Since we’re talking about collaboration, I’d like to expand this idea and say collaboration with artists has been a lovely benefit. I’m thinking here of co-edited anthologies, and also of the show that the superb musician and songwriter Randall Bramblett and I did together at Word of South this year.

DM: Thanks so much for this opportunity. I thoroughly enjoyed diving into Red Lanterns. I always say poets are rock stars and you certainly meet the mark.

JR: Dawn, thank you so much for providing this opportunity. I’ve enjoyed this unexpected collaboration with you. You put a tremendous amount of thought and wisdom into these down-to-earth, inviting, thought-provoking questions. Thank you for giving me the chance to speak.

TO PURCHASE Red Lanterns: Signed copies are available on Janisse Ray’s website: www.janisseray.com/bookshop.

MORE ABOUT JANISSE RAY: Janisse Ray is an American writer whose subject most often falls into the borderland of nature and culture. She has published five books of nonfiction, including Ecology of a Cracker Childhood, a New York Times Notable Book. Her collection of essays, Wild Spectacle: Seeking Wonder in a World Beyond Humans, is due out October 2021. Red Lanterns is her second book of eco-poetry. Ray has won an American Book Award, Pushcart Prize, Southern Bookseller Awards, Southern Environmental Law Center Writing Awards, Nautilus Award, and Eisenberg Award, among others. She has been inducted into the Georgia Writers Hall of Fame. She lives on an organic farm in the coastal plains of Georgia.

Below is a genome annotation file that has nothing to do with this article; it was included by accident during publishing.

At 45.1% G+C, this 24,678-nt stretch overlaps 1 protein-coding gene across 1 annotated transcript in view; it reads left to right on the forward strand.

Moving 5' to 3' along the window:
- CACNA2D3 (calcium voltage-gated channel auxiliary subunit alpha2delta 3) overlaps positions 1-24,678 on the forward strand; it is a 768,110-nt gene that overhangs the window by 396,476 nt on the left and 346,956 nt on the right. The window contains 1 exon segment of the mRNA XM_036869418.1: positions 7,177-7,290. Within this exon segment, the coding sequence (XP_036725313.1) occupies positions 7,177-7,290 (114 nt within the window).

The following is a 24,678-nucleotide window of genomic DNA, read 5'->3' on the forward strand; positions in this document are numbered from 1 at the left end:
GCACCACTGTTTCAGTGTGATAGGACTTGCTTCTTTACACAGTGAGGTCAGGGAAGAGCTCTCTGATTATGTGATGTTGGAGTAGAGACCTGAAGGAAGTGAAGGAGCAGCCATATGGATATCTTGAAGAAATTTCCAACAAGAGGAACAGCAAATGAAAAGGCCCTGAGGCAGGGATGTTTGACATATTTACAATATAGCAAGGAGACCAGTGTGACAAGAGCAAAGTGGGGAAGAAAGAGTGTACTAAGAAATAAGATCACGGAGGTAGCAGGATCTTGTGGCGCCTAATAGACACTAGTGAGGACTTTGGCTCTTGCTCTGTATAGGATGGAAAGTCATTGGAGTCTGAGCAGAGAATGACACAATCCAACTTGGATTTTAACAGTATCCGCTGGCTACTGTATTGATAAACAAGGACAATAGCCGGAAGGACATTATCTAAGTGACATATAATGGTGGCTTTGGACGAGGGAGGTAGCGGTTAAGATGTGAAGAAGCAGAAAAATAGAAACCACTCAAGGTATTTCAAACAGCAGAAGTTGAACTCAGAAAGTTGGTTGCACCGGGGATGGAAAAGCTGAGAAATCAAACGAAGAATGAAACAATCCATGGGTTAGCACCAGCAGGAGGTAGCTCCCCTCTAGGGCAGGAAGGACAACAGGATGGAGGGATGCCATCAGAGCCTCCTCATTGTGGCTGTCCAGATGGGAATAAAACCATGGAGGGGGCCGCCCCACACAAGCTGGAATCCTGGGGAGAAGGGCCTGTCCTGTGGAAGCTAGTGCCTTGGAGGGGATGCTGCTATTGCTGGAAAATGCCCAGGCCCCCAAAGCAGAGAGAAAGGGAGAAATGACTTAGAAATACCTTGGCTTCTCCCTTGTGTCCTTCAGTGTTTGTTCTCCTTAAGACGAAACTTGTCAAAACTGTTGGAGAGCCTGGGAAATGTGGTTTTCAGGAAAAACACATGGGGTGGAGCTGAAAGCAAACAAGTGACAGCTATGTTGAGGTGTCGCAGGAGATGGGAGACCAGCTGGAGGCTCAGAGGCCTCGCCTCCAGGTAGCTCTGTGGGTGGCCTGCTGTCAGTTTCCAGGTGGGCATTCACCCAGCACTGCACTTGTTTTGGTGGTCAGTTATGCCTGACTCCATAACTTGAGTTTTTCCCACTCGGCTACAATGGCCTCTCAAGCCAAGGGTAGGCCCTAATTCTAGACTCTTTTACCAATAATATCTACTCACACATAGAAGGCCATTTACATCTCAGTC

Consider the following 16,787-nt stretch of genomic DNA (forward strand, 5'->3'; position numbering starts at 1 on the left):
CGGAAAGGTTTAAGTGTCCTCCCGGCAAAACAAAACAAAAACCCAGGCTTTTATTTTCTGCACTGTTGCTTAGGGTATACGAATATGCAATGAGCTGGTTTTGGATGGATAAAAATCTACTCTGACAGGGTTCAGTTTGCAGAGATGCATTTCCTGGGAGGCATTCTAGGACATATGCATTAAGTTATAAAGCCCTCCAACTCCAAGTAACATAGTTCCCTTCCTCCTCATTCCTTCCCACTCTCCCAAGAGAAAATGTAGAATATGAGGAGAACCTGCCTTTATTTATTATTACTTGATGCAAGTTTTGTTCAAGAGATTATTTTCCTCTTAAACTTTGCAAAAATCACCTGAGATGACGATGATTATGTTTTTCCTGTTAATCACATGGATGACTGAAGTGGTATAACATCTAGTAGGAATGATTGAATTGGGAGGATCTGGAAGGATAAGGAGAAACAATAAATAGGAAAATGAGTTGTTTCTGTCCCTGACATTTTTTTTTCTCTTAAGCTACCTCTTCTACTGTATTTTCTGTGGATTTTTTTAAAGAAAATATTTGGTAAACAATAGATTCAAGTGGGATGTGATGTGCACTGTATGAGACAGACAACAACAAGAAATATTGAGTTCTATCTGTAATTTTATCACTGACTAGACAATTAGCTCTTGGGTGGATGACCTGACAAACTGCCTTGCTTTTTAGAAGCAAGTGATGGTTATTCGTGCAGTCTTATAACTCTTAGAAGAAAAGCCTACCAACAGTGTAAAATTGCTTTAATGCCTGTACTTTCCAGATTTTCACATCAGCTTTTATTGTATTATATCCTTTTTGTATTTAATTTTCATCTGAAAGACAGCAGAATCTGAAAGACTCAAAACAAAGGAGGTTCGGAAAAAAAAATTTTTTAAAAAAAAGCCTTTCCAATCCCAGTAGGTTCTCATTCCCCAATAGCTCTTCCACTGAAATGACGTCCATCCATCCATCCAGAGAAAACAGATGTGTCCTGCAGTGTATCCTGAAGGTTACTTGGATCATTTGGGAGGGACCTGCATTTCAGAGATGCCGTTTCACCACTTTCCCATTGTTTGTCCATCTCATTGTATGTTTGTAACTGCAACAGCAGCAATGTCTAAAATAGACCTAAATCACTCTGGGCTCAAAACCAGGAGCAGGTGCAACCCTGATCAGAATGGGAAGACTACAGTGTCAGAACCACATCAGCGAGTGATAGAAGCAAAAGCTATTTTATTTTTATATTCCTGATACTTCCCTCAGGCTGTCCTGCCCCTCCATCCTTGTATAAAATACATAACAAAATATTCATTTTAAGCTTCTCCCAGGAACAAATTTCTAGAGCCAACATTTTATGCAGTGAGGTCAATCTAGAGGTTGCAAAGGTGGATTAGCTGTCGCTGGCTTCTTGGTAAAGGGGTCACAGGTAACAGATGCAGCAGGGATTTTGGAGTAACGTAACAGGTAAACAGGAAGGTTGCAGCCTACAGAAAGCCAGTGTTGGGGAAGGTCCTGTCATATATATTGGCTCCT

Red Lanterns, Poems by Janisse Ray

Cover Art by Raven Waters

Make Art . Live Art. Farm Art. Go Home. Come Home. Savor.

from “Rant, WonderFarm” by Janisse Ray

Janisse Ray—writer, poet, environmental activist, organic farmer—probably doesn’t need an introduction. She’s an award-winning writer with literary achievements too many to list. I met her while I was a graduate student, and everyone, not just the students but the faculty as well, was a little in awe of her. I think writers, and especially new writers, feel insecure in their flesh. We’re still working out our voice and craft, and Ray is the real deal! Yet she was so also very down to earth, such a kind and friendly person.